Where are People Moving to in 2024?

Our analysis of moving patterns in 2023 and predictions for 2024 reveals a return back to normal moving patterns. Americans are looking to move to great-value destinations around vibrant metro areas in the Southeast and Mid-Atlantic regions for 2023 and into 2024.

New moveBuddha Migration Report Reveals Where People Moved in 2023 and are Headed to in 2024

Are you moving to South Carolina this year?

Every year, people want to know where the most popular destinations are for people to move to.

In our 3rd annual migration report, we look back on the past year and analyze half a million searches in our moving cost estimator tool. Unlike Census data, which is often months or a year old, this data is forward-looking and pulls data of where people are planning to move, how large their moves are, when they’re moving, and how far they’re going. From this we pull out the high-level insights at the state and city level, using statistically significant inferences.

Here’s what we found in 2023 and what that hints for 2024 and beyond.

Key Findings

  • South Carolina is the most popular state to move to in 2023, boasting an in-to-out move ratio of 2.1, meaning twice as many moves are coming into the state than headed out. Plus it earns the highest net searches per capita of all the states.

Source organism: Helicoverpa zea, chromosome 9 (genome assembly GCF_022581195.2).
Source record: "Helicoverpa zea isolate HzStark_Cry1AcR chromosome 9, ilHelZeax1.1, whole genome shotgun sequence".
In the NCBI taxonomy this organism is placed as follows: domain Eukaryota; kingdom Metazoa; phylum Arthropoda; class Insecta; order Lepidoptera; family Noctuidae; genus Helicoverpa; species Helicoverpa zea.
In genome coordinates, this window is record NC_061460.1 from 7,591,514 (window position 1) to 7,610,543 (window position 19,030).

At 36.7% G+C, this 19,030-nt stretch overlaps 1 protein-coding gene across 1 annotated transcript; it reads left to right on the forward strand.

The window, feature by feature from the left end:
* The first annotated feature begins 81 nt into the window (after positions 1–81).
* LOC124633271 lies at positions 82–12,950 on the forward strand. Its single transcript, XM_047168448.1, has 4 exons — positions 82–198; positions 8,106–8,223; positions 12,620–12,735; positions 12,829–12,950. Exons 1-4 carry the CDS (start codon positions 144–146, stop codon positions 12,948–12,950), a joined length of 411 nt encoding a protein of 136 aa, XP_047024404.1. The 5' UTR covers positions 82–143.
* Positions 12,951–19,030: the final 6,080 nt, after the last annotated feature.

• Rising up: West Virginia saw the highest percentage increase in mover search interest, with a percentage change of +60% from 2022 to 2023.
  • States known for affordability and boasting mountain terrains saw major interest from movers, including South Carolina, Montana, North Carolina, Colorado, Tennessee, and Maine.
  • #1 move-to city, The Villages: Florida’s famous retirement community saw a move-in-to-out ratio of 375 moves in for every 100 out in 2023. Other top move-to cities include #2 Myrtle Beach (SC), #3 Asheville (NC), #4 Ocala (FL), and #5 Summerville (SC).
  • Big city moves: Of cities with a population of at least 500K, Charlotte (NC), Denver (CO), Nashville (TN), New York (NY), and Jacksonville (FL) saw the highest ratio of moves in vs. out.

I. State-to-state moves, what changed in 2023?
II. Which states were more popular to move to in 2023 than 2022?
III. Which states saw the highest net search volume per capita?
IV. Which cities were the most popular to move to in 2023?
V.  Which big cities were the most popular to move to in 2023?

I. New move-to destinations and hotspots emerge

Since 2020, the general theme of U.S. migration patterns has been an accelerated shift to the South and Sunbelt, an exodus from the Northeast and California, and Americans’ search for more affordable locales.

Many of these themes continued in 2023, but the movement to more affordable areas has increased. This is partly because housing has become increasingly unaffordable in many states and cities, particularly in states and cities that saw massive growth directly in response to the pandemic.